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Study raises questions on effectiveness of new cancer drugs

Wednesday 11th October 2017
A new study has raised questions about the effectiveness of recently-approved cancer drugs. Image: tommytucker7182 via iStock
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There is little evidence to prove the effectiveness of many of the cancer drugs approved in Europe between 2009 and 2013, a new study claims.

According to research published in the British Medical Journal (BMJ), 48 cancer treatments were approved during this period for 68 different uses.

Yet just over one-third (35 per cent) of these drugs had shown evidence of increasing survival for cancer patients and the majority for just an average of three months, if not less.

Meanwhile, just ten per cent of the approved treatments had demonstrated any signs of improving patients' quality of life, raising questions as to why they were approved in the first place and whether they are really the best option for terminally-ill individuals.

Emma Greenwood, director of policy at Cancer Research UK, explained that the findings of the study are important, but may not necessarily represent the approvals system in the UK.

After the European Medicines Agency (EMA) has granted its approval to a drug, it then has to also meet the requirements of the National Institute of Health and Care Excellence (NICE) before it can be used routinely on the NHS.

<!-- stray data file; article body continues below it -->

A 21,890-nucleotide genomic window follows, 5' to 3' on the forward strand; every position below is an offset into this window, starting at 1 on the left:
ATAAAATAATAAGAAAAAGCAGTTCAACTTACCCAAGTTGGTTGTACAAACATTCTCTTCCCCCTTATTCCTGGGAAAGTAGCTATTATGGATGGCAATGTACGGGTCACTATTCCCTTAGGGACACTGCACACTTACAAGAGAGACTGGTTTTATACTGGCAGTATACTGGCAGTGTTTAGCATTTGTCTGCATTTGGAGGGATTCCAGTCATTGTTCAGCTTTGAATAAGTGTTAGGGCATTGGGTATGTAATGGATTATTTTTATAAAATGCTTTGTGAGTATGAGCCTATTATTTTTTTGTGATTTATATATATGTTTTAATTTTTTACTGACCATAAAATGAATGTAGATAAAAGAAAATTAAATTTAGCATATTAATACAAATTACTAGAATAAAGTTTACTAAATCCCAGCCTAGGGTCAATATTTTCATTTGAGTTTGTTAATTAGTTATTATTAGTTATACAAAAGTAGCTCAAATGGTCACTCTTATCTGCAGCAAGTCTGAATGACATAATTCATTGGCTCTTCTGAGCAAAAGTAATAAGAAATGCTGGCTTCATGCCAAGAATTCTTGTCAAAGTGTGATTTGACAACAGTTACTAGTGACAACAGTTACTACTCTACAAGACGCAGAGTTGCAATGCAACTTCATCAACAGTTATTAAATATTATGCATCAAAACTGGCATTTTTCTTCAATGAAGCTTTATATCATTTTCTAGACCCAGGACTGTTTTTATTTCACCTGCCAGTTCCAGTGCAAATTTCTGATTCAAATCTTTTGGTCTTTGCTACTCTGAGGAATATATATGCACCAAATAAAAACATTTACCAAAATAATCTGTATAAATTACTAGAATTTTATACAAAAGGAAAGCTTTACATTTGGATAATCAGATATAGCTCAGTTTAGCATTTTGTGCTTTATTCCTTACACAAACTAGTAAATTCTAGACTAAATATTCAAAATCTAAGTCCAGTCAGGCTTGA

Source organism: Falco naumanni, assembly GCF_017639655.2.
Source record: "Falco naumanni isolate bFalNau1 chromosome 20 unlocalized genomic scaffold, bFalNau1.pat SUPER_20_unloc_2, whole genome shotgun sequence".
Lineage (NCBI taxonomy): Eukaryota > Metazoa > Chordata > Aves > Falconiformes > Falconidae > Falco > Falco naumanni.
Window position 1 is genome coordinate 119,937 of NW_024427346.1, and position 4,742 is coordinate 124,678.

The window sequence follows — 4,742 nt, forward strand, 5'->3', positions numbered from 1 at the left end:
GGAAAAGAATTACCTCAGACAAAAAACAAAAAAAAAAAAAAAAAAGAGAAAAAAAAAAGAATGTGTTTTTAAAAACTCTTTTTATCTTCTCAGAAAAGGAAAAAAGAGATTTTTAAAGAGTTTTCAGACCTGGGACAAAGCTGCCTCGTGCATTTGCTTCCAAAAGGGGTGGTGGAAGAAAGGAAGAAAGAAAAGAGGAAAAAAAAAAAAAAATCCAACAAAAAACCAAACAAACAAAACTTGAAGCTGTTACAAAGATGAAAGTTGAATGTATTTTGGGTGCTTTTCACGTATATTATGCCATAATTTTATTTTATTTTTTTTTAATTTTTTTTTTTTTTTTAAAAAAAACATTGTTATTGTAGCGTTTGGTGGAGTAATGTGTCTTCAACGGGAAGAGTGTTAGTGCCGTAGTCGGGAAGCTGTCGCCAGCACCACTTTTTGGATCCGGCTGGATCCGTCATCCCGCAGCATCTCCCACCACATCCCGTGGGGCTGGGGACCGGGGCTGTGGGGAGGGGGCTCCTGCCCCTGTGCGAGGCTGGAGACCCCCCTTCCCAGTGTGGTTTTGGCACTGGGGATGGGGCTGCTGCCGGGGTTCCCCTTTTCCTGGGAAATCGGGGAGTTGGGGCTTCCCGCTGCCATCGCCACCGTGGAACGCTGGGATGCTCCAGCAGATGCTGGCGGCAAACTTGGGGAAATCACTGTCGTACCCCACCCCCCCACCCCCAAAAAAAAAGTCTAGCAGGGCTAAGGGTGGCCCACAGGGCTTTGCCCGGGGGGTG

Meanwhile, those drugs that are not approved by NICE after coming through the EMA are sometimes made available via the Cancer Drugs Fund (CDF). Although this scheme offered little in the way of monitoring in its early days, reforms in 2016 mean that patients can now access drugs while their benefits are evaluated.

Other drugs, such as immunotherapies, are the first of their kind, which again means there is little evidence of their effectiveness just yet, which may have also adversely affected the results of the BMJ study.

Ms Greenwood added: "The study does highlight the importance of using real-world evidence from patients, on top of data from clinical trials, to build our understanding of how drugs work in a real-life setting.

"We're already starting to see this happen through the CDF in England, where patients can access promising new drugs while more data is collected on their effectiveness. This type of evidence is becoming increasingly important."

Written by James Puckle

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